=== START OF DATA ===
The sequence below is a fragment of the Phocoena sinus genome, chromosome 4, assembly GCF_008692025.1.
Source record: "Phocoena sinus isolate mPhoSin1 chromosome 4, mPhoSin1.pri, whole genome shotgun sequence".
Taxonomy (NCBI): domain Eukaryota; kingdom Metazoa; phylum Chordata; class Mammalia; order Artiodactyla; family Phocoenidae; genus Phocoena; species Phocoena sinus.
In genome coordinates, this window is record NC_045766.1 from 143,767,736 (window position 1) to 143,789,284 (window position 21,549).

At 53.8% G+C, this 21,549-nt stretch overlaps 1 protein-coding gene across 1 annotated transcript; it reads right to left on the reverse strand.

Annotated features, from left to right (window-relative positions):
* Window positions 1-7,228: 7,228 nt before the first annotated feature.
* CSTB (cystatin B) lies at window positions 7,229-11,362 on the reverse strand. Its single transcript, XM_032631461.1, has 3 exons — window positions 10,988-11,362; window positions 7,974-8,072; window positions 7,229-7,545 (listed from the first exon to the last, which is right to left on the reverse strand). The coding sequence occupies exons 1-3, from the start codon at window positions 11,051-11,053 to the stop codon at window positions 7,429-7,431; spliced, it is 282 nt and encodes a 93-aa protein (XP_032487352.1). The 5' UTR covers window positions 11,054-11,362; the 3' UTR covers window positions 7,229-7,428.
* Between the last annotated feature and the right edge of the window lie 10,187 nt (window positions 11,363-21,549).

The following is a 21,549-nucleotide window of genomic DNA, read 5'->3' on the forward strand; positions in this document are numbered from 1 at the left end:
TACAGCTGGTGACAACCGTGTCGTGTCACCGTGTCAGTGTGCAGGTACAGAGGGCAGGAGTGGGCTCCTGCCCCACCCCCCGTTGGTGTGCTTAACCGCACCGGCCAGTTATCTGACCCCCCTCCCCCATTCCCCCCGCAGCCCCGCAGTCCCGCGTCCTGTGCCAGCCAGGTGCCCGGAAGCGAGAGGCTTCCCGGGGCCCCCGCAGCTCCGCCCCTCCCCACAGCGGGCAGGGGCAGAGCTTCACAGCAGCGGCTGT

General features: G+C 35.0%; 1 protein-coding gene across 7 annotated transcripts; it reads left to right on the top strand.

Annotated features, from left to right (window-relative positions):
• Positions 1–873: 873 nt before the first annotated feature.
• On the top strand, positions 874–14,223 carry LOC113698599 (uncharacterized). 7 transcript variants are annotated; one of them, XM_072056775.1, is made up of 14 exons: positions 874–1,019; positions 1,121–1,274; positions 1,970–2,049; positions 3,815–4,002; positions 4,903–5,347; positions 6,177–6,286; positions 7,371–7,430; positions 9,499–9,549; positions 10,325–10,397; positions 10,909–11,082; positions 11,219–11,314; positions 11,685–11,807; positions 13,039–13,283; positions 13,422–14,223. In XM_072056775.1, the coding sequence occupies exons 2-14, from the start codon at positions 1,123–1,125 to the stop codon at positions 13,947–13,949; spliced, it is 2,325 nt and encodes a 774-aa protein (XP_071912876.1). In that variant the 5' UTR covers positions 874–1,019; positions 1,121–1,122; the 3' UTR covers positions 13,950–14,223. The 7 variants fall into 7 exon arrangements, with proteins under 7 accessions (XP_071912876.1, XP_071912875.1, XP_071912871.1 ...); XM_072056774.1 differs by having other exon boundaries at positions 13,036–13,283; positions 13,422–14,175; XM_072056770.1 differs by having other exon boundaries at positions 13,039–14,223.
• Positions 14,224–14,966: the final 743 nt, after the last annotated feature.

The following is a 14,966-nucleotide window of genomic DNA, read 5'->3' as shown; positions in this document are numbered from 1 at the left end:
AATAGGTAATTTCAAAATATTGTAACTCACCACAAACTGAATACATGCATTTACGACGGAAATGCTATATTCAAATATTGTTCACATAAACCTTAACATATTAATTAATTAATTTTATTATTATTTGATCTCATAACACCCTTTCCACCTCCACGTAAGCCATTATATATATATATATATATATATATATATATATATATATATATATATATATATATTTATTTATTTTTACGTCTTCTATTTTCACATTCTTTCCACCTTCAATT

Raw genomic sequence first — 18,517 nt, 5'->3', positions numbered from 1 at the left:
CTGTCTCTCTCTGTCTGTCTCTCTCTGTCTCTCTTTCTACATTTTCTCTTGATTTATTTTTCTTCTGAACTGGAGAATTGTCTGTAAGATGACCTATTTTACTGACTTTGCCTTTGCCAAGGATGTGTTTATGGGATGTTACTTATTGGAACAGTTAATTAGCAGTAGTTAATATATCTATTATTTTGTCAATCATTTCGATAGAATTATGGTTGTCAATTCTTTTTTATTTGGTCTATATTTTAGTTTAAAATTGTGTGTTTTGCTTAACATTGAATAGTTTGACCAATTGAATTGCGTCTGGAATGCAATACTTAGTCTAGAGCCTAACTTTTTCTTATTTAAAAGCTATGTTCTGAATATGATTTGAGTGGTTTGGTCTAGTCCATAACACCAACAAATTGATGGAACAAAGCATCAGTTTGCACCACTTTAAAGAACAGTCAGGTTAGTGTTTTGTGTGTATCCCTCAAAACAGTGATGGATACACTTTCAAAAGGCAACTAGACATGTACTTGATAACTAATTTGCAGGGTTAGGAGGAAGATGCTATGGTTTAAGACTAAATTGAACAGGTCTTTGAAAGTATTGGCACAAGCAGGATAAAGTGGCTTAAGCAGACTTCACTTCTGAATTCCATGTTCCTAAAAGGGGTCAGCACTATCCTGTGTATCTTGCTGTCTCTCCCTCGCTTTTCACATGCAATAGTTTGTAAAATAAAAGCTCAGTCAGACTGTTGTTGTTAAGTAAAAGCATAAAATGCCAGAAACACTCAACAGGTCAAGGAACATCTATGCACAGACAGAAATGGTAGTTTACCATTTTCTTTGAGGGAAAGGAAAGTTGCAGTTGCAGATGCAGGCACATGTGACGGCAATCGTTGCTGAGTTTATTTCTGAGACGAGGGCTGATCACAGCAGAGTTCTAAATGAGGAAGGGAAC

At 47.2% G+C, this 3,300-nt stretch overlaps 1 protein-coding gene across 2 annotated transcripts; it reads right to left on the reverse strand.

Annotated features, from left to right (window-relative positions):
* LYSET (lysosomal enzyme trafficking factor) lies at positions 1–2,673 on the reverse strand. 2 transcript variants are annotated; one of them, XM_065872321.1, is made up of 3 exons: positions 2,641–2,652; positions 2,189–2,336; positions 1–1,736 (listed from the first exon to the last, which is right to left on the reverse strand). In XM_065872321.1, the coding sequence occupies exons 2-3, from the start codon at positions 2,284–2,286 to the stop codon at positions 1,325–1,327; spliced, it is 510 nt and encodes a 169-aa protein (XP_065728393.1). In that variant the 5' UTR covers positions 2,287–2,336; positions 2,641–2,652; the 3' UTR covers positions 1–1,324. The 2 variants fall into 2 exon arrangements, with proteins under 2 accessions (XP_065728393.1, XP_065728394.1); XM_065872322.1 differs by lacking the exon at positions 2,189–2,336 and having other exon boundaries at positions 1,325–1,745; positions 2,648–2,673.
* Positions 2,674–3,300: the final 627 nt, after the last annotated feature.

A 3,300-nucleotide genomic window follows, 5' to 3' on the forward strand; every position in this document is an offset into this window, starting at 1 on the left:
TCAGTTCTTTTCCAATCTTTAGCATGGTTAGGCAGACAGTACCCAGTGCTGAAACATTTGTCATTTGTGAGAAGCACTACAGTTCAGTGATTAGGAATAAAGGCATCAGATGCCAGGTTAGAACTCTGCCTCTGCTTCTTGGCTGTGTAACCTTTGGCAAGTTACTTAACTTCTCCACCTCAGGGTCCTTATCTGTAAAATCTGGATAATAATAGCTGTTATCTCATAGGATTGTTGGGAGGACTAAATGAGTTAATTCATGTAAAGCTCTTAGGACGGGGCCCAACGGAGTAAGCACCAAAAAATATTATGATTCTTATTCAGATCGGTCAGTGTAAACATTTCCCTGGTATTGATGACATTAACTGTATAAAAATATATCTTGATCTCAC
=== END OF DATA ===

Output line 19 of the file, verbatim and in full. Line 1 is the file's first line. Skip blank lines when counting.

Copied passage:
Raw genomic sequence first — 18,517 nt, 5'->3', positions numbered from 1 at the left: